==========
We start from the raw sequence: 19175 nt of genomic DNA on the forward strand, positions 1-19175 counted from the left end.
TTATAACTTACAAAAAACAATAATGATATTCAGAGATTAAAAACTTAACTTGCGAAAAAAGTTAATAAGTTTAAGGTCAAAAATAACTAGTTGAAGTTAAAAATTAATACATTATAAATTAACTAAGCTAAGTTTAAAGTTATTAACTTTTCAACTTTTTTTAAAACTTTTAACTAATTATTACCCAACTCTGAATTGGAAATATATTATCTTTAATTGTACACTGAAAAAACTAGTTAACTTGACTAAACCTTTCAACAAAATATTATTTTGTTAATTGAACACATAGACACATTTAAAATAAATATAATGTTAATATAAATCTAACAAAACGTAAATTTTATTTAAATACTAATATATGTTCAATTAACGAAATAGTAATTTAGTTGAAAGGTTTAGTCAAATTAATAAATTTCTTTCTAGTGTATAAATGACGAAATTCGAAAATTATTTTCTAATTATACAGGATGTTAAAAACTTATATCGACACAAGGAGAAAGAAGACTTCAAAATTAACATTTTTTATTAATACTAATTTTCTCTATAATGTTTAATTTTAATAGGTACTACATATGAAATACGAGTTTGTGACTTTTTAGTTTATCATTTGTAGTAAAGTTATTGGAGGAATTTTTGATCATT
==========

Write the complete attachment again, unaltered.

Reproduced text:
We start from the raw sequence: 19175 nt of genomic DNA on the forward strand, positions 1-19175 counted from the left end.
TTATAACTTACAAAAAACAATAATGATATTCAGAGATTAAAAACTTAACTTGCGAAAAAAGTTAATAAGTTTAAGGTCAAAAATAACTAGTTGAAGTTAAAAATTAATACATTATAAATTAACTAAGCTAAGTTTAAAGTTATTAACTTTTCAACTTTTTTTAAAACTTTTAACTAATTATTACCCAACTCTGAATTGGAAATATATTATCTTTAATTGTACACTGAAAAAACTAGTTAACTTGACTAAACCTTTCAACAAAATATTATTTTGTTAATTGAACACATAGACACATTTAAAATAAATATAATGTTAATATAAATCTAACAAAACGTAAATTTTATTTAAATACTAATATATGTTCAATTAACGAAATAGTAATTTAGTTGAAAGGTTTAGTCAAATTAATAAATTTCTTTCTAGTGTATAAATGACGAAATTCGAAAATTATTTTCTAATTATACAGGATGTTAAAAACTTATATCGACACAAGGAGAAAGAAGACTTCAAAATTAACATTTTTTATTAATACTAATTTTCTCTATAATGTTTAATTTTAATAGGTACTACATATGAAATACGAGTTTGTGACTTTTTAGTTTATCATTTGTAGTAAAGTTATTGGAGGAATTTTTGATCATT